EverBlock® Building Techniques
ADVANCED BUILDING TECHNIQUES USING EVERBLOCK
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- Wall Building Patterns and Techniques
- Supporting Freestanding Walls
- Techniques for Displays, Exhibits and Special Events
- Furniture Building Techniques
- Modular and Portable Building Techniques
Wall Building Patterns and Techniques
There exist several techniques for building walls using standard EverBlock modules. Choose what is best for you depending on the application and design aesthetic you are seeking:
SOLID STAGGERED WALL TYPE 1 - STAGGERED BY A HALF BLOCK
A solid staggered wall is the traditional "brick lay pattern" that most people are familiar with. It involves staggering blocks on the half block so that the connection seam of the block row below sits in the middle of the blocks above. This method is one of the strongest methods of construction, which is why it is the most common brick lay patterns in masonry. Half Blocks are used in conjunction with Full Blocks to terminate with a straight vertical line.
SOLID STAGGERED WALL TYPE 2 - STAGGERED BY A QUARTER BLOCK
This version of a solid staggered wall is similar to the standard staggered wall above, except that the blocks are staggered by quarters, such that the next row of Full Blocks is moved over by 1/4 the length of a Full Block (versus 1/2 above). This method is useful when inserting columns in a wall or for as aesthetically different look.
OPEN PATTERN STAGGERED WALL
COMBINATION WALL - TOP STAGGERED / BOTTOM SOLID
The combination wall is simply a lower section using a standard solid stagger pattern with a top section utilizing the open stagger pattern. This creates a very attractive wall that allows some light and air to flow through, while still providing privacy. This wall variation provides a unique architectural look and is perfect for offices and public areas.
ADDING THE EFFECT OF "BASE MOLDING" AND A CENTER STRIPES
Easily create a more finished look by alternating the color of the first row of blocks. Typical combinations might be a Black bottom row of blocks with the rest of the wall being another color or colors (White, Grey, etc). You can vary color choices depending on the color scheme and look you are trying to achieve.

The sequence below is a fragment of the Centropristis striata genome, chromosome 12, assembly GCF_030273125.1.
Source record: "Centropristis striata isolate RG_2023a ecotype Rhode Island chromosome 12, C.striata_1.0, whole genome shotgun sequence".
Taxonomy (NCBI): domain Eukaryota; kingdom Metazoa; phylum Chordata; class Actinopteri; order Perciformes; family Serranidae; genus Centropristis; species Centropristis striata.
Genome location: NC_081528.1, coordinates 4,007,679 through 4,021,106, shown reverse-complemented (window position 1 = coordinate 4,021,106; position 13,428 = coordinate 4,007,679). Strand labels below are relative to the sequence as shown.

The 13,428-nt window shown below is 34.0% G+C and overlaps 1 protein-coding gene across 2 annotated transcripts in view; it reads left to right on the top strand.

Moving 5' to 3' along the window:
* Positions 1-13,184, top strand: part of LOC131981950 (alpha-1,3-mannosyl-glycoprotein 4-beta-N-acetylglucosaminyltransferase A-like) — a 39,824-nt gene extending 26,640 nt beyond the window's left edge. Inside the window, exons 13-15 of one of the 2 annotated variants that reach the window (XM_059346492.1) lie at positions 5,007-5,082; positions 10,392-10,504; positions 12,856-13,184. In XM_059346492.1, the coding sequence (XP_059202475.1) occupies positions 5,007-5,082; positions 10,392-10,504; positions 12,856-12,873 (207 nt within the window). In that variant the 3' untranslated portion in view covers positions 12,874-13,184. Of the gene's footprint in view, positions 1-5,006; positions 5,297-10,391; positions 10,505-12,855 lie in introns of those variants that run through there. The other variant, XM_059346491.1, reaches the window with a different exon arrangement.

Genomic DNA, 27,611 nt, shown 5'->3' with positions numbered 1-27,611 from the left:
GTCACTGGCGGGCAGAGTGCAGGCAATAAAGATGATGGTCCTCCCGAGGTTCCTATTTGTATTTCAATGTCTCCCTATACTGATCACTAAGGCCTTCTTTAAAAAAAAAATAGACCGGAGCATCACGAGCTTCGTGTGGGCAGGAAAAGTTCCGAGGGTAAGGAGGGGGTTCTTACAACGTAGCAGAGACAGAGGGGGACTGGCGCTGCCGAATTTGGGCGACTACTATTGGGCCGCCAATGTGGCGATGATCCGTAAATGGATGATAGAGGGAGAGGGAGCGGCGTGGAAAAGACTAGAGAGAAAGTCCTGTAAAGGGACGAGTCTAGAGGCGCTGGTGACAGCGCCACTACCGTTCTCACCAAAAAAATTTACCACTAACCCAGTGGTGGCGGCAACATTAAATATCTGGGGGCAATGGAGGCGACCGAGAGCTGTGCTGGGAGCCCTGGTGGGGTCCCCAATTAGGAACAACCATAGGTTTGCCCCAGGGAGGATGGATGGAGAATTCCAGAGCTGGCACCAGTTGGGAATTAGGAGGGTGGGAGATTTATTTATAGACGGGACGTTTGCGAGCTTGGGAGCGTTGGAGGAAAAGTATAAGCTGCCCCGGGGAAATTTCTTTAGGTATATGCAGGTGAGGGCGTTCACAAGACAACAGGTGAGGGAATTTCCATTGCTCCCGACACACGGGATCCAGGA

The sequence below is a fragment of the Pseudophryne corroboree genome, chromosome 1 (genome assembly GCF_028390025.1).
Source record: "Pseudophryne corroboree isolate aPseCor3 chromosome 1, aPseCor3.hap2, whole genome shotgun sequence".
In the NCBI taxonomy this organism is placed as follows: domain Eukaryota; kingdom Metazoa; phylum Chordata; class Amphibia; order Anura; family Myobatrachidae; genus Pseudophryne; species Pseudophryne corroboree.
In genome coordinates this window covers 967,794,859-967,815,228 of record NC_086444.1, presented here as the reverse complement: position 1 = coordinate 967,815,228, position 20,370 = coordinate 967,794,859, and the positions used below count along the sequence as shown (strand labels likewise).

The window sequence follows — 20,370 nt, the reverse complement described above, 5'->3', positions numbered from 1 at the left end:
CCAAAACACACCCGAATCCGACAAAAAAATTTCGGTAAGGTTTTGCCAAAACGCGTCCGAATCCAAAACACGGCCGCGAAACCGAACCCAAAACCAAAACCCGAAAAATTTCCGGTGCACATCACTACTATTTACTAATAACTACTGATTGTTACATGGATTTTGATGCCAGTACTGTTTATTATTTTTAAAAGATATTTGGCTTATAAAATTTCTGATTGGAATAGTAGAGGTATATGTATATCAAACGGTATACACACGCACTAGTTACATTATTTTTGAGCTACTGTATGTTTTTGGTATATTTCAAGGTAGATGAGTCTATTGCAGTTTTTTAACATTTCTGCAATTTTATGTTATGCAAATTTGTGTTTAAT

It is also quite beautiful to do a "stripe" along the middle of a wall. We typically recommend a 2ft stripe for typical 7ft, 8ft or 9ft walls.
Supporting FreeStanding Walls (Indoor)
As walls get taller, they may require additional stabilization or support. We recommend choosing a wall width that is suited to the height of the wall and which doesn’t require additional stabilization or reinforcement, but recognize that this is often not feasible. There are several methods to further stabilize and secure a freestanding wall and depending on the application it may be necessary to utilize several of the below methods simultaneously. You should also consider internal support ribs or reinforcements pins, depending on your specific need. For larger or more complex walls, we recommend you review your wall design with a local engineer or contractor.
Using "T" or “L” Corner To Stabilize a Wall
For free standing walls, it is always good to consider putting a 90 degree “L” at the origin, or termination of the wall, or adding a “T” at the end of the wall. For walls over 8ft long it is recommended to use a buttress of some type to provide additional stabilization. This can be a simple stabilizing flare out of the wall, or a complete wall extension. Adding such an “L” or “T” will greatly enhance the stability of your wall.
SMALL L METHOD (12" WIDE)
Alternate between a rotated Full Block, and a Half Block and straight Full Block. Repeat the pattern based on the wall height.
LARGE L METHOD (18" WIDE)
Alternate between a rotated Full Block and a straight Full Block, and a Full Block and Half Block. Repeat the pattern based on the wall height.